We concluded that Cars are indispensable constituents of the photosynthetic apparatus and essential for protection of chlorophylls to photooxidation. Furthermore they are also required for the synthesis and assembly of PSII subunits.

Roles of carotenoids in supramolecular organization of phosynthetic complexes

The thylakoid membranes of photosynthetic organisms that perform the photosynthetic energy transduction are very complex and dynamic systems. The pigment-protein complexes are organised to form multiprotein complexes, which also form large domains with long-range order in a hierarchic way. This hierarchic order can vary according to the taxonomic position of the given species reflecting the evolutionary adaptation to a particular ecological niche or to the environmental factors which the individual organisms exposed to. The self assembly of multiprotein complexes and formation of long range ordered structures are not well understood. It is mainly determined of the inherent traits of pigment-protein complexes. Evolution produced many similar but distinct pigment binding proteins that encoded by a few multi gene superfamilies. Slight variations of the structure and pigment content of these proteins can modulate the interactions of protein subunits resulting altered supramolecular or domain structures that may serve the fine tuning of photosynthetic processes. The carotenoid constituents of the pigment-protein complexes have an essential role in the proper protein folding. Some proteins are not folded at all in the absent of proper carotenoids. In other cases the removal or replacement of certain carotenoid provides a structural flexibility to the protein. The effects of carotenoids on the subunit interaction of multiprotein complexes or in long range interaction within macrodomains are less studied, although some recently published data and our preliminary results indicate the role of carotenoids in the supramolecular organization of thylakoid membrane proteins.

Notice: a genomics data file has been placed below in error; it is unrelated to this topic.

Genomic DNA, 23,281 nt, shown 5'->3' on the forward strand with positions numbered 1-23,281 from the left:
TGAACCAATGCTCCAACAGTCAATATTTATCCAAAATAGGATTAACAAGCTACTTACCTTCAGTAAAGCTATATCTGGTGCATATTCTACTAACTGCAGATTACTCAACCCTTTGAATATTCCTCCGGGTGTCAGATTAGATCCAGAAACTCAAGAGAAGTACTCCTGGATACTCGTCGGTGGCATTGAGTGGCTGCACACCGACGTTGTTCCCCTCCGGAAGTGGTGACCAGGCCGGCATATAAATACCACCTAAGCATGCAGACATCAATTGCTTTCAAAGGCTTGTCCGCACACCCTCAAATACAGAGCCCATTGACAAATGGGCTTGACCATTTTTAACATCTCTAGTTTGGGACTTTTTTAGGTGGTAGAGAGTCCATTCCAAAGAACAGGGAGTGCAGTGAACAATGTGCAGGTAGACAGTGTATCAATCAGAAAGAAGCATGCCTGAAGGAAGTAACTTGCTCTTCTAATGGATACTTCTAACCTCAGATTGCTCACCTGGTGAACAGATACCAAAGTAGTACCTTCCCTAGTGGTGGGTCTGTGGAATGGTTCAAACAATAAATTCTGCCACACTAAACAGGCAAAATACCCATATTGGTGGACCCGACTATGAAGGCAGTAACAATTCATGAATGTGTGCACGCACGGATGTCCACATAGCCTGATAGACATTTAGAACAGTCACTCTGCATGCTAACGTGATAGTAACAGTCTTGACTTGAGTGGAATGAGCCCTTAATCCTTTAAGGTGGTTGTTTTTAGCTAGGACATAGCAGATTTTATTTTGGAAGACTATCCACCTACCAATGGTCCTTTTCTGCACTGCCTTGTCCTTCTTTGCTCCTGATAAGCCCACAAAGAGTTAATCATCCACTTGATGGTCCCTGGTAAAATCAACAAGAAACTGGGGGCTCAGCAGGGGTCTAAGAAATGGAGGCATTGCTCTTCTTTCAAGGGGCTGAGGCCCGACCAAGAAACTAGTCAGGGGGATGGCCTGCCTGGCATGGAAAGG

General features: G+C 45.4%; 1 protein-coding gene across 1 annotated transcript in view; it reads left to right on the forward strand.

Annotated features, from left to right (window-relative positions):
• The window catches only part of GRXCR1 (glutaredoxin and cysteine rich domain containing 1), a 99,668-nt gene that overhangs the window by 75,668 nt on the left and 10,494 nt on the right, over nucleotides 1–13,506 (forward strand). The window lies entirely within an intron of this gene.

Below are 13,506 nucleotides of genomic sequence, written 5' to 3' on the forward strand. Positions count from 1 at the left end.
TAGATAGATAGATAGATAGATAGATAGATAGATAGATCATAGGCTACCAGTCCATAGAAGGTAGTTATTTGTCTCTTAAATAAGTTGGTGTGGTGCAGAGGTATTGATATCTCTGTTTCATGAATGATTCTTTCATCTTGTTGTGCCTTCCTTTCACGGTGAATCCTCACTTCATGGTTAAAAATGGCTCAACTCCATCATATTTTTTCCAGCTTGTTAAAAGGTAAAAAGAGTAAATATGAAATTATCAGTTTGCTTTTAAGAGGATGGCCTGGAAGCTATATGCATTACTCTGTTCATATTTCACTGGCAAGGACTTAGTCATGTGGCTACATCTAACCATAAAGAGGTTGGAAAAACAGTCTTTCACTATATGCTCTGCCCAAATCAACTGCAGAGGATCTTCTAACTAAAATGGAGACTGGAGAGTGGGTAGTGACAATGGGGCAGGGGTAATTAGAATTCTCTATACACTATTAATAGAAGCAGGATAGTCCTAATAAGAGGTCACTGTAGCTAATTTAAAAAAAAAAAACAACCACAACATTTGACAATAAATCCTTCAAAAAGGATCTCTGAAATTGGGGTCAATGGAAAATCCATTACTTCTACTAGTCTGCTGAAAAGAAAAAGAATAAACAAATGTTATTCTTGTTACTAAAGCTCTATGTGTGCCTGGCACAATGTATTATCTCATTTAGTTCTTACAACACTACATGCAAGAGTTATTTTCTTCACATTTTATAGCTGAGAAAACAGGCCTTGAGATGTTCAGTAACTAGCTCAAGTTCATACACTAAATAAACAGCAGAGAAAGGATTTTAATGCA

Selected publications

Domonkos I, Kis M, Gombos Z, Ughy B (2013) Carotenoids, versatile components of oxygenic photosynthesis. Prog Lipid Res. 52:539-561

Dobrikova AG, Domonkos I, Sözer Ö, Laczkó-Dobos H, Kis M, Párducz Á, Gombos Z, Apostolova EL. (2013) Effect of partial or complete elimination of light-harvesting complexes on the surface electric properties and the functions of cyanobacterial photosynthetic membranes. Physiol Plant. 147:248-60.

Itoh S, Kozuki T, Nishida K, Fukushima Y, Yamakawa H, Domonkos I, Laczkó-Dobos H, Kis M, Ughy B, Gombos Z. (2012) Two functional sites of phosphatidylglycerol for regulation of reaction of plastoquinone Q(B) in photosystem II. Biochim Biophys Acta. 1817:287-97 Ozge Sozer, Josef Komenda, Bettina Ughy, Ildikó Domonkos, Hajnalka Laczkó-Dobos, Przemyslaw Malec, Zoltán Gombos and Mihály Kis (2010) Involvement of Carotenoids in the Synthesis and Assembly of Protein Subunits of Photosynthetic Reaction Centers of Synechocystis sp. PCC 6803. Plant Cell Physiol. 51: 823–835.